As the US and Europe continue to battle with ongoing financial problems—is now the time to go where not many have gone before?
With around 140 countries considered frontier markets—regions trading at a 25 percent discount to more popular emerging ones—CNBC explores the best opportunities for prospective investors.
Chief Investment Officer at the National Bank of Abu Dhabi, Alan Durrant, explained why a frontier market like the UAE may have issues, but it’s got the cash behind it that other parts of the world are struggling to find.
"An MSCI [emerging markets index] upgrade on its own is not going to be a panacea for all the ills of local markets. We are still dealing here with markets with very low liquidity," he said, admitting that the United Arab Emirates were not ready for an elevation to emerging market status.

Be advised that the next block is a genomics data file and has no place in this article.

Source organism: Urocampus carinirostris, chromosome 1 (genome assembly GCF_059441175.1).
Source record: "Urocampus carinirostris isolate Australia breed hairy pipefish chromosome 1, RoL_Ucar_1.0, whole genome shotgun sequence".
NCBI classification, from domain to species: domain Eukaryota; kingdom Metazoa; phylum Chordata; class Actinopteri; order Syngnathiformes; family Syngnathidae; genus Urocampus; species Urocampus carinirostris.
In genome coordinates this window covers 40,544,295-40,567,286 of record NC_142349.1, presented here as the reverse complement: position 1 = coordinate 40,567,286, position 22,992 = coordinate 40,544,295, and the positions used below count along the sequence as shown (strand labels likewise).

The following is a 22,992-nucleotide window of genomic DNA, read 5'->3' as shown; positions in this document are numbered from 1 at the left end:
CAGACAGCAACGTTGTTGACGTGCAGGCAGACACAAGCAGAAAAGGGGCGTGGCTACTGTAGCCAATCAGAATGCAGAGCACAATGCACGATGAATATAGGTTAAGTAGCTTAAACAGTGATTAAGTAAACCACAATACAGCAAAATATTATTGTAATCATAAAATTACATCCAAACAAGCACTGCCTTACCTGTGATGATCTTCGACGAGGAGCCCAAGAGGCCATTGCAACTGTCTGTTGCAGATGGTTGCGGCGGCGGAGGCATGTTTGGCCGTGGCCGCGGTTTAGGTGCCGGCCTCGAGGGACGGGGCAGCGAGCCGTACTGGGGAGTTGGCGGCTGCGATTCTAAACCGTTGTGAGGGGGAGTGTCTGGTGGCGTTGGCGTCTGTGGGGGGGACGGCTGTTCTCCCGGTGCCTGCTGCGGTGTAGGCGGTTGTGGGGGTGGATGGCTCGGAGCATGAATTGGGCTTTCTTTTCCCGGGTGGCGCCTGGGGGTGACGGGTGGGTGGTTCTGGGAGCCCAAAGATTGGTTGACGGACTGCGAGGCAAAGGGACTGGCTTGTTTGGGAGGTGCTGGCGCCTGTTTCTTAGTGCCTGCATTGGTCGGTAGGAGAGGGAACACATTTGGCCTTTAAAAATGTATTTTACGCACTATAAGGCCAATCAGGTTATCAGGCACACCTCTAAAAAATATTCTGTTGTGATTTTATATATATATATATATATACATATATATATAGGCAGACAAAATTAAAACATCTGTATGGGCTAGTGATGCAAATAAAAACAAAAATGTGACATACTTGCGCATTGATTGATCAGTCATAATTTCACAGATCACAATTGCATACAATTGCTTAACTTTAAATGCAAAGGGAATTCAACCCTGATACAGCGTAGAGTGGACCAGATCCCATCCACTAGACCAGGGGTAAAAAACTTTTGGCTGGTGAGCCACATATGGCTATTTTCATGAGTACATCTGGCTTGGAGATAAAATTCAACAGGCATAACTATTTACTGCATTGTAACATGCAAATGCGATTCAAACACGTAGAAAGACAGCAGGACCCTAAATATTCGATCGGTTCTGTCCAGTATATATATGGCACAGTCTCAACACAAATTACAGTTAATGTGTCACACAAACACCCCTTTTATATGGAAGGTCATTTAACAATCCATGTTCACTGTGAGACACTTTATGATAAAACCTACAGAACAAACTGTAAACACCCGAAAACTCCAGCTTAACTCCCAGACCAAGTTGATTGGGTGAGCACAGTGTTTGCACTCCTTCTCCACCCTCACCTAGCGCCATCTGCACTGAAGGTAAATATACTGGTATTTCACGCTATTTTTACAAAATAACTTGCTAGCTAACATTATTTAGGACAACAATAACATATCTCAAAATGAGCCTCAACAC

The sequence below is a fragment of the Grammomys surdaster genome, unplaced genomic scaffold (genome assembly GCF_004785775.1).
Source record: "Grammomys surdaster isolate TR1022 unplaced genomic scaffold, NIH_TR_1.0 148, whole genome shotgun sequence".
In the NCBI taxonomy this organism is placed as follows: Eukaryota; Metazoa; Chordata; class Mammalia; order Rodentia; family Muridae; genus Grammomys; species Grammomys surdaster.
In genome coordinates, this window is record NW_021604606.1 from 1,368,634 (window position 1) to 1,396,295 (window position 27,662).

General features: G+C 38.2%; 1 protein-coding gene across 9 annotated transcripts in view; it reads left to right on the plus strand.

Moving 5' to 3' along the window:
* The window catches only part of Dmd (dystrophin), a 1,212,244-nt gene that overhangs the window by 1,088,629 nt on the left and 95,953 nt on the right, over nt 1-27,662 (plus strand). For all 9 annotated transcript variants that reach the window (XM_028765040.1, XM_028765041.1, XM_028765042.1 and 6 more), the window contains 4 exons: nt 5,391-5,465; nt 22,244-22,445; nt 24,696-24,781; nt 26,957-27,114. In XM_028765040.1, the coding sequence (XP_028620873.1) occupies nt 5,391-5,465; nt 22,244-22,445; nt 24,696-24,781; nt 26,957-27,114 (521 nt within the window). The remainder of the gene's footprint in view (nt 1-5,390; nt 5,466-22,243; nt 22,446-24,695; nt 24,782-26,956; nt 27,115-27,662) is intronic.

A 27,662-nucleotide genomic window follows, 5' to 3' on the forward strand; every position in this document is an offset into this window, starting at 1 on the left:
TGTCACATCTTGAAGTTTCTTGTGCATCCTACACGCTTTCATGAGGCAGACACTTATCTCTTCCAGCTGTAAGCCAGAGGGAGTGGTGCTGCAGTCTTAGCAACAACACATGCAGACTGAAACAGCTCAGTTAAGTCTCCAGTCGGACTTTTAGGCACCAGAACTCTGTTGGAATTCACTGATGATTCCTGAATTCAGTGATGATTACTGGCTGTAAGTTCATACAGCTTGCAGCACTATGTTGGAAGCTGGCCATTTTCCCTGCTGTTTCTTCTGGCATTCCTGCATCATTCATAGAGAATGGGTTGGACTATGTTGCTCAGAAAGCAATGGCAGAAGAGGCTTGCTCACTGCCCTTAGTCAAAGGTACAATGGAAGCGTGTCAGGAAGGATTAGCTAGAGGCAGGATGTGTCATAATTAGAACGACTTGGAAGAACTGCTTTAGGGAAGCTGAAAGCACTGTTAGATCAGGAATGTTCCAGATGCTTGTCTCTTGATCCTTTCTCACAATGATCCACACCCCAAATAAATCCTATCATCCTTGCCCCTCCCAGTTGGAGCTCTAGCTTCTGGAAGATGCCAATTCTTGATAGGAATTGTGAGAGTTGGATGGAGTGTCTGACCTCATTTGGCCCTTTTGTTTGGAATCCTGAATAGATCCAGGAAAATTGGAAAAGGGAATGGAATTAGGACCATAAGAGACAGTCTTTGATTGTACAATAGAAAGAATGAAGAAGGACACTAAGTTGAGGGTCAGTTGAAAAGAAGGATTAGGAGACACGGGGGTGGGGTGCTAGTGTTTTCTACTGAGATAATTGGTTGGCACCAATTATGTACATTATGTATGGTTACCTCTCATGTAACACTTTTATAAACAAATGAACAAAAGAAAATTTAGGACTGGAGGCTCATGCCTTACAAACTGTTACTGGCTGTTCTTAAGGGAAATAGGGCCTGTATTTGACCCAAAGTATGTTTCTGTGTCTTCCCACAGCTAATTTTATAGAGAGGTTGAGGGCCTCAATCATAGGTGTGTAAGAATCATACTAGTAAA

But he continued: "There is another story in terms of the frontier markets in the Gulf Cooperation Council (GCC), and that’s income—something which a lot of people are overlooking."
As well as bonds with "really quite decent fundamentals backing them," Durrant said that the frontier investor "can buy property … which at the moment in Dubai is yielding eight or nine percent. And even in the equity market—probably the last place that people would think of looking—the income yield is six or seven percent. And that to us is pretty powerful."
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